Remuneration practices vary in different countries/institutions depending on institutional arrangements in relation to setting, reviewing and adjusting remuneration. Salary structures are an important component of effective compensation programmes.
They provide an ideal platform for organisations to ensure that pay levels for job groups are competitive externally and equitable internally.
A well-designed salary structure allows management to reward performance and skills development, while controlling overall base salary cost by providing a cap on the range paid for particular jobs or locations.
The two most common methods companies use to design base salary structure ranges are market pricing using external market data and point factor focusing on internal pay equity.
According to the Society of Human Resource Management, there are five steps to designing a pay structure. These are as follows:
Step 1 – Job analysis: This is the process of studying and documenting the requirements and contents of jobs in an organisation, the outcome of which are job descriptions.
Step 2 – Job evaluation: This is the process of determining the relative worth of jobs in an organisation, the outcome of which is hierarchical ranking and grading of jobs.
Step 3 – Pay policy identification: This is the process of determining whether the organisation wants to lead, lag or meet the market in compensation. Pay policies can vary across job families and job levels.
Step 4 – Pay survey analysis: This is the process of analysing compensation data gathered from other comparable employing entities in a survey of the relevant labour market.
Step 5 – Pay structure creation: This is the final step, in which the internal structure is merged with the external market pay rates (Step 4) in a simple regression to develop a market pay line. The market pay line can be adjusted up or down and then, pay grades and pay ranges are developed.
Note: A market pay line is a ‘line of best fit’ created by co-relating the job evaluation points on the X axis and the external salary data on the Y axis. The resulting regression line can then be used to predict the base pay (on the Y axis) for a specific number of job evaluation points (on the X axis). The equation for the simple regression line can be represented as: y=mx+b; in which y is the predicted base pay.
Salary decisions are usually based upon specific aspects. These are, the worth of jobs, level contributions to the organisation’s objectives, individual and organisational performance, internal and external equity, level of skills scarcity, and budget considerations.
The guiding principles or precepts guide organisations in the design of a salary structure, irrespective of changes in its goals, strategies, type of work, or the top management.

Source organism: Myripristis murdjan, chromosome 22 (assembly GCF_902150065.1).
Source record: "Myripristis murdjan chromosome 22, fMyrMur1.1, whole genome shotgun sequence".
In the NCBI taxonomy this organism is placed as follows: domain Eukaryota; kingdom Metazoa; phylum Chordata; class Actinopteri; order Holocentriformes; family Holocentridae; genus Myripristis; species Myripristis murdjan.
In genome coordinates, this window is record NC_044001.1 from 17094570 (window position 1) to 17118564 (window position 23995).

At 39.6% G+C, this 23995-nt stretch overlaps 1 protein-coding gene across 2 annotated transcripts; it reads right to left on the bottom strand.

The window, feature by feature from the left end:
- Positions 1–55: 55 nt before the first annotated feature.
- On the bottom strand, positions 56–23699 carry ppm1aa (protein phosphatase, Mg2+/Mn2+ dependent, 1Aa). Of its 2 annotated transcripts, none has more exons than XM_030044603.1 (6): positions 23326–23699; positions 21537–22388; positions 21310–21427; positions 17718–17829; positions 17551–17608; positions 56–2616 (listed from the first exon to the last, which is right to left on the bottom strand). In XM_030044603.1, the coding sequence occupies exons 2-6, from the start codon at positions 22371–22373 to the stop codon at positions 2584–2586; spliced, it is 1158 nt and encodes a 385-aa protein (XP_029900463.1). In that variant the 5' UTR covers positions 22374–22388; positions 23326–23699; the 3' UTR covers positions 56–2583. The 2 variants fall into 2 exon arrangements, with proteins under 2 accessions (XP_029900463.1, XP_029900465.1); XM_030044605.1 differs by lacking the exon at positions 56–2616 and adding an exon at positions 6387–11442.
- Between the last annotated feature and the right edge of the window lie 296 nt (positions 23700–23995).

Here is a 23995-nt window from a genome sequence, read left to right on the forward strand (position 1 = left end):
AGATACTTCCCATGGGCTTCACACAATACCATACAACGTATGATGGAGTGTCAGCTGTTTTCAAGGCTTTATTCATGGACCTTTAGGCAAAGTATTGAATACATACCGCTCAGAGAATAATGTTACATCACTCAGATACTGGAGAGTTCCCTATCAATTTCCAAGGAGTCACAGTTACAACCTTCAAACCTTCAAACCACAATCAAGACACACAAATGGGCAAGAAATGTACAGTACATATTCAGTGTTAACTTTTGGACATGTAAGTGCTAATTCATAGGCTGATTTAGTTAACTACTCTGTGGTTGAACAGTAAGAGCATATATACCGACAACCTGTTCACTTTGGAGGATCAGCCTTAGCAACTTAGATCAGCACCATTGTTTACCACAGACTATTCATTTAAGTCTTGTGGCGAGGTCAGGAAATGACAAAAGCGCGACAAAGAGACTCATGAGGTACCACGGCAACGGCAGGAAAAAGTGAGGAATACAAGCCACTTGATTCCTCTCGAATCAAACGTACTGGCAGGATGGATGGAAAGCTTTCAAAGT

The eight principles in the design and administration of management compensation programmes are as follows:
Strategic objective: This principle ensures the link between pay dynamics, objectives and vision of an organisation. As provided in the constitution, the objective of public service compensation structures is to ensure that public services are able to attract and retain the skills required to execute their functions.
Completeness: This principle ensures that the totality of remuneration and benefits are included in the compensation and benefits framework. Public service pay structures should be complete with all associated benefits to avoid ambiguity, and therefore, ensure transparency as per the constitution.
Competitive: This principle ensures that pay opportunities are consistent with the desired competitive practice. The constitution and SRC Act, 2011, require that SRC ensures that public service pay structures consider fairness, and compensates public servants based on the principle of equal remuneration to persons for work of equal value.
Flexibility: This principle ensures that pay structures are responsive to organisation and market dynamics. SRC set a four-year review cycle upon which to review pay to incorporate prevailing labour market realities and national economic dynamics.
Performance based: This principle ensures motivation of employees by demonstrating the link between performance and pay to encourage and reward excellent performance. It encourages profitability and general service delivery. The constitution requires that SRC recognises productivity and performance in the execution of its mandate.
Appealing to employees: This principle ensures that the compensation programmes consider employees’ personal and career goals and objectives. This is to ensure attraction and retention of requisite skills.
Simplicity: This principle ensures that the compensation programme is clear, understandable and easy to interpret, both for employees and the general public. This feeds to the constitutional principle of transparency.
Affordability/sustainability: This principle ensures that the compensation programmes are consistent with both short and long-term fiscal health of an organisation, and all compensation adjustments must be made within this context.
Benefits: This principle ensures that pay systems provide for more than just the basic pay and remunerative allowances. Health benefits, retirement, and other financial and non-financial benefits are important elements of competitive compensation. It co-exists with the principle of completeness.
Legality: This principle ensures that the determination of compensation programmes and structures are founded and supported by strong statutory and legislative framework, including labour relations laws on workforce compensation. This is to minimise litigation.
Futuristic: This principle ensures that compensation programmes are linked to the strategic plans and aspirations of an organisation. It should, therefore, be used as an enabler to the attainment of such aspirations.